A moose catches some rare winter sun at reporter Annie Feidt's home in Anchorage. During the winter, about 1,500 moose roam the city.
Anchorage, Alaska, probably has more wildlife within its borders than any other city in the world. Bears, lynx and king salmon all coexist with city dwellers — peacefully, for the most part — so it's no shock when the snow piles up in the mountains and hundreds of moose descend on the city each winter.
But learning to live with the quirky beasts takes some patience.
A few weeks ago, my husband, Dave, was biking home from work late at night. A thin layer of snow blanketed our street, making it hard to miss a winding trail of fresh moose tracks. Unfortunately for Dave, they led right to our house.
"The whole way down the street, I was like, Murphy's law — this moose is going to be in our yard, just because it's late and I need to go to bed," he says. "So when I saw the moose was there, I was just like, 'Oh, this is just as I'd feared — stupid moose is right where I don't want him to be.' "
These types of moose encounters are a regular part of life in Anchorage. About 1,500 roam the city in the winter. They cause traffic jams, destroy trees and shrubs, and get their antlers tangled in Christmas lights. A few years ago, a moose even walked right through the doors of a hospital emergency room.
"They come through the yard all the time ... and sometimes they take their naps back there," Elaine Orhmund says. She's waiting for a table at one of the most popular restaurants in Anchorage — the Moose's Tooth Pub and Pizzeria.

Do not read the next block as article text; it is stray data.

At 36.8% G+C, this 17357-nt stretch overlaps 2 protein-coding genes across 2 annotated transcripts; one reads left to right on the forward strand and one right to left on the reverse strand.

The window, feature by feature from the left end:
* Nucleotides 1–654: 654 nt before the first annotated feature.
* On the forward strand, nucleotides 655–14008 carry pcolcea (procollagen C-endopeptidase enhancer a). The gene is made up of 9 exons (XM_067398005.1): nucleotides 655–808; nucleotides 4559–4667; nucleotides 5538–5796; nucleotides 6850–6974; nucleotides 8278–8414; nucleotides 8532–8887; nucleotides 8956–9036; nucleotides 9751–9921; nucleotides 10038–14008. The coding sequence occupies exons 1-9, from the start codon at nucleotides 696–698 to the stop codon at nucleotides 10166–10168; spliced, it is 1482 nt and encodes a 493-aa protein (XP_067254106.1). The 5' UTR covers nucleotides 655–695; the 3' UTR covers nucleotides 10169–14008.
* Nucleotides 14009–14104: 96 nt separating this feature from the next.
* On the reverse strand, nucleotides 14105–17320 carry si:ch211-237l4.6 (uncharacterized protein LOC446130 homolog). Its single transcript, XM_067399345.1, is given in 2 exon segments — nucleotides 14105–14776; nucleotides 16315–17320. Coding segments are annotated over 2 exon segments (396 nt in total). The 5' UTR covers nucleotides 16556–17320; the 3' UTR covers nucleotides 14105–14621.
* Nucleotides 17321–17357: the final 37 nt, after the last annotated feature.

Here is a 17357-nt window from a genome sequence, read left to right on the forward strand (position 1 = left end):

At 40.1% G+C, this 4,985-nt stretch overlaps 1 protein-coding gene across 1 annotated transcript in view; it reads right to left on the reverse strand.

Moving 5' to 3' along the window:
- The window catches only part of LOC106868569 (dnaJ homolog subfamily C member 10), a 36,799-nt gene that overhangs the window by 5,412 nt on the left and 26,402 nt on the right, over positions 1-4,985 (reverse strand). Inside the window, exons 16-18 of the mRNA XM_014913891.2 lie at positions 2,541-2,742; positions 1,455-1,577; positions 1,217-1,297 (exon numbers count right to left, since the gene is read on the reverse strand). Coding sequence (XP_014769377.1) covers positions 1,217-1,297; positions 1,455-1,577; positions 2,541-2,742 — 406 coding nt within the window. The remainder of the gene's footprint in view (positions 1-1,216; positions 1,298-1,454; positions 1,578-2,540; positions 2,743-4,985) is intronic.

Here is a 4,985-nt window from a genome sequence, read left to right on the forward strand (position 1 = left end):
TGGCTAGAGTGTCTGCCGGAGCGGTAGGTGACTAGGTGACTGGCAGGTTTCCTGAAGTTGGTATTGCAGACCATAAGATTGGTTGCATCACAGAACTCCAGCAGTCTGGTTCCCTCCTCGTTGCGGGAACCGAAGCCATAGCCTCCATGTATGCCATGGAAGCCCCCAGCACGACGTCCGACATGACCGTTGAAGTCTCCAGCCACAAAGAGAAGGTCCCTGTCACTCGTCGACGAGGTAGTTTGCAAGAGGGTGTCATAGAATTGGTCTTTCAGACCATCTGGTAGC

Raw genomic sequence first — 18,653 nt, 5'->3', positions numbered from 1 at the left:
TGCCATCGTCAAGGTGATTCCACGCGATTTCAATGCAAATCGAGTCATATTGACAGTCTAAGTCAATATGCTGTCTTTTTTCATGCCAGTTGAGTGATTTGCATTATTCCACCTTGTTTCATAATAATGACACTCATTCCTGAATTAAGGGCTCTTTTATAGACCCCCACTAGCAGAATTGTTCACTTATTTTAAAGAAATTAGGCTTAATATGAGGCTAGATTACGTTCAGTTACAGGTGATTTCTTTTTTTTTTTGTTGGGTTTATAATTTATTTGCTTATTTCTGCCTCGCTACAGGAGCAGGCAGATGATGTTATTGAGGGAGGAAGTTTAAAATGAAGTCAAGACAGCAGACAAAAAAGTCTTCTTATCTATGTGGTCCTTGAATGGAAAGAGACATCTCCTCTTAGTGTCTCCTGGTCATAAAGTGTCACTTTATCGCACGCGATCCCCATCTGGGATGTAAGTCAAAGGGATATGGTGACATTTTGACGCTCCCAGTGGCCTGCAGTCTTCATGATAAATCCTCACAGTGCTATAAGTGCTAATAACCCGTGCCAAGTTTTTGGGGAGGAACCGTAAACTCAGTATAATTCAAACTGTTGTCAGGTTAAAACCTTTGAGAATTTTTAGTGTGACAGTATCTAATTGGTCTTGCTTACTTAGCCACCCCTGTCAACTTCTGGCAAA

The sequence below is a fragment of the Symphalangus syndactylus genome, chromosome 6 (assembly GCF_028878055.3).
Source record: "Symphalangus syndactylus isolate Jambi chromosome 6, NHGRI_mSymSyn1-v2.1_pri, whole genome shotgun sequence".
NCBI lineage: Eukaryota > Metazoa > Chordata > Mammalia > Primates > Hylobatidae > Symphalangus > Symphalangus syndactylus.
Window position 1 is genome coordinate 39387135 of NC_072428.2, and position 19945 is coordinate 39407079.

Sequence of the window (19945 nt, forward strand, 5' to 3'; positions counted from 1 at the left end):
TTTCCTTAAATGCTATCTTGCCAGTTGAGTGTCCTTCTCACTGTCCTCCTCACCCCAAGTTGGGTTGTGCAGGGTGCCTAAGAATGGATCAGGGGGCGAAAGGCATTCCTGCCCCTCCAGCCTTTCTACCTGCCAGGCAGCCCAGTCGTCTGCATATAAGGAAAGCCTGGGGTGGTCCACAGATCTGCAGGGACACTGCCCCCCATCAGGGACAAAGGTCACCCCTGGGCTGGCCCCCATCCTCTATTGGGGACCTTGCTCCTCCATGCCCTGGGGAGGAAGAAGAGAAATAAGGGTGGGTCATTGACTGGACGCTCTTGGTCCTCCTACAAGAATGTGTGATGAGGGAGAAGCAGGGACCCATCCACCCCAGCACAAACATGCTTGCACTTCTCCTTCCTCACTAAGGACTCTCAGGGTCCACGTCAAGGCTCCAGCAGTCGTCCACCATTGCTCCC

"Sometimes when you're out getting ready to get in the car, you turn around and say, 'Oh!' — and hurry up and get in the car and close the door," she laughs. "But we've never had any trouble with them."
Local singer-songwriter Marian Call loves the moose — and she loves to eat them, though she has never hunted one herself.
"I wrote a song making fun of myself for being a city slicker," she says. "City slickers — we feed moose our leftover Halloween pumpkins.
"But I've seen plenty of real strong Alaskan girls," she says. "[If] they hit a moose, their reaction is not to tend to their car and weep and moan and wring their hands. Their reaction is to get out and get their hunting knife and take [the moose] to pieces and take it home and eat it all winter."
Call remembers the first moose she encountered after moving here, right in the heart of downtown. She says that over the years, she has gotten used to their presence, and now she can't imagine city life without them.